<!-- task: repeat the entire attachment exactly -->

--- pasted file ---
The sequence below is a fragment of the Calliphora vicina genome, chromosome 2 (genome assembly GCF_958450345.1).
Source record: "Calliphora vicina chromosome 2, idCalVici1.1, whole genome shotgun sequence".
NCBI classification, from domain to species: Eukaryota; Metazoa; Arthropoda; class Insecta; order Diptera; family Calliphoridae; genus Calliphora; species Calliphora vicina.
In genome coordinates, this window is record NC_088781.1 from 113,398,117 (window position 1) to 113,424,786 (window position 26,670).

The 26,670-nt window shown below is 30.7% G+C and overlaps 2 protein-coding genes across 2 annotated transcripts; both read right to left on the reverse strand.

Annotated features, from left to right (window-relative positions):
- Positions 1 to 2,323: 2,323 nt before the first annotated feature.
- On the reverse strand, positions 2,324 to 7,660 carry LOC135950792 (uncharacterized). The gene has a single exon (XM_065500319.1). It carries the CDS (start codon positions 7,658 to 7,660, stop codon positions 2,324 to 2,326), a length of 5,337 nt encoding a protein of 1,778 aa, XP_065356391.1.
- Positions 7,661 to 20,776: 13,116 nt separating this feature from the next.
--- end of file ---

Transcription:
The sequence below is a fragment of the Calliphora vicina genome, chromosome 2 (genome assembly GCF_958450345.1).
Source record: "Calliphora vicina chromosome 2, idCalVici1.1, whole genome shotgun sequence".
NCBI classification, from domain to species: Eukaryota; Metazoa; Arthropoda; class Insecta; order Diptera; family Calliphoridae; genus Calliphora; species Calliphora vicina.
In genome coordinates, this window is record NC_088781.1 from 113,398,117 (window position 1) to 113,424,786 (window position 26,670).

The 26,670-nt window shown below is 30.7% G+C and overlaps 2 protein-coding genes across 2 annotated transcripts; both read right to left on the reverse strand.

Annotated features, from left to right (window-relative positions):
- Positions 1 to 2,323: 2,323 nt before the first annotated feature.
- On the reverse strand, positions 2,324 to 7,660 carry LOC135950792 (uncharacterized). The gene has a single exon (XM_065500319.1). It carries the CDS (start codon positions 7,658 to 7,660, stop codon positions 2,324 to 2,326), a length of 5,337 nt encoding a protein of 1,778 aa, XP_065356391.1.
- Positions 7,661 to 20,776: 13,116 nt separating this feature from the next.